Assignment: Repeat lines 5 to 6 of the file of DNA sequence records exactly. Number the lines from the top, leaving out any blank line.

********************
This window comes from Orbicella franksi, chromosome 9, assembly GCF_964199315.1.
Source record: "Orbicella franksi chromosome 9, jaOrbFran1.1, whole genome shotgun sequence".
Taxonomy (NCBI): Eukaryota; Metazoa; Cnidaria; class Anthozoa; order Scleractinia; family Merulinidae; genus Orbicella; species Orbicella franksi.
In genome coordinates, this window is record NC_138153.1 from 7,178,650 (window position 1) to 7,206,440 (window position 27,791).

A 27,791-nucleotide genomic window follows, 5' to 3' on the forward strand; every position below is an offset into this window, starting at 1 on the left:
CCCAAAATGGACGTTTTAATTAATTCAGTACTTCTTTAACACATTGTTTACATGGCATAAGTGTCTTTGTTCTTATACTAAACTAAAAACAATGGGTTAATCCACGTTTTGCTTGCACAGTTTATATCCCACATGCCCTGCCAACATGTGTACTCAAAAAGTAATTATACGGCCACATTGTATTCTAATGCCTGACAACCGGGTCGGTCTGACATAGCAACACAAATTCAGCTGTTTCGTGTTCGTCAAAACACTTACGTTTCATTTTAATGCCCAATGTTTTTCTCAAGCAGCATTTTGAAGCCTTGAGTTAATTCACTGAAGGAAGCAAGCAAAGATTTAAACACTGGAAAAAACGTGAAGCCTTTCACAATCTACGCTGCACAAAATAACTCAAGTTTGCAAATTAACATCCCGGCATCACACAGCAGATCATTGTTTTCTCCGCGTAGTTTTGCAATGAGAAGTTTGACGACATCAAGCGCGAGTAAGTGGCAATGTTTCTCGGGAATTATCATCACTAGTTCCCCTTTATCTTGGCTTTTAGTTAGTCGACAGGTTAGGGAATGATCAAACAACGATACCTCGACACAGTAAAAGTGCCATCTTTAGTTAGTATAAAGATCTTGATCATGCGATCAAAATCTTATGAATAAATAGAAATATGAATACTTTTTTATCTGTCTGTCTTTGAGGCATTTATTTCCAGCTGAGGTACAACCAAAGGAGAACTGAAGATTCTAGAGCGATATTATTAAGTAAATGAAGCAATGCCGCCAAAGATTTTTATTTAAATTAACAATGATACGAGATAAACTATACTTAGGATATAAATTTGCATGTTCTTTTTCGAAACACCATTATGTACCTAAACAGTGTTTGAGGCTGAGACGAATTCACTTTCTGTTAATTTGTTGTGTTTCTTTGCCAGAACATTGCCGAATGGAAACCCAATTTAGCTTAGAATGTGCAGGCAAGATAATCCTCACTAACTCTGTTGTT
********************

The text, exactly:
A 27,791-nucleotide genomic window follows, 5' to 3' on the forward strand; every position below is an offset into this window, starting at 1 on the left:
CCCAAAATGGACGTTTTAATTAATTCAGTACTTCTTTAACACATTGTTTACATGGCATAAGTGTCTTTGTTCTTATACTAAACTAAAAACAATGGGTTAATCCACGTTTTGCTTGCACAGTTTATATCCCACATGCCCTGCCAACATGTGTACTCAAAAAGTAATTATACGGCCACATTGTATTCTAATGCCTGACAACCGGGTCGGTCTGACATAGCAACACAAATTCAGCTGTTTCGTGTTCGTCAAAACACTTACGTTTCATTTTAATGCCCAATGTTTTTCTCAAGCAGCATTTTGAAGCCTTGAGTTAATTCACTGAAGGAAGCAAGCAAAGATTTAAACACTGGAAAAAACGTGAAGCCTTTCACAATCTACGCTGCACAAAATAACTCAAGTTTGCAAATTAACATCCCGGCATCACACAGCAGATCATTGTTTTCTCCGCGTAGTTTTGCAATGAGAAGTTTGACGACATCAAGCGCGAGTAAGTGGCAATGTTTCTCGGGAATTATCATCACTAGTTCCCCTTTATCTTGGCTTTTAGTTAGTCGACAGGTTAGGGAATGATCAAACAACGATACCTCGACACAGTAAAAGTGCCATCTTTAGTTAGTATAAAGATCTTGATCATGCGATCAAAATCTTATGAATAAATAGAAATATGAATACTTTTTTATCTGTCTGTCTTTGAGGCATTTATTTCCAGCTGAGGTACAACCAAAGGAGAACTGAAGATTCTAGAGCGATATTATTAAGTAAATGAAGCAATGCCGCCAAAGATTTTTATTTAAATTAACAATGATACGAGATAAACTATACTTAGGATATAAATTTGCATGTTCTTTTTCGAAACACCATTATGTACCTAAACAGTGTTTGAGGCTGAGACGAATTCACTTTCTGTTAATTTGTTGTGTTTCTTTGCCAGAACATTGCCGAATGGAAACCCAATTTAGCTTAGAATGTGCAGGCAAGATAATCCTCACTAACTCTGTTGTT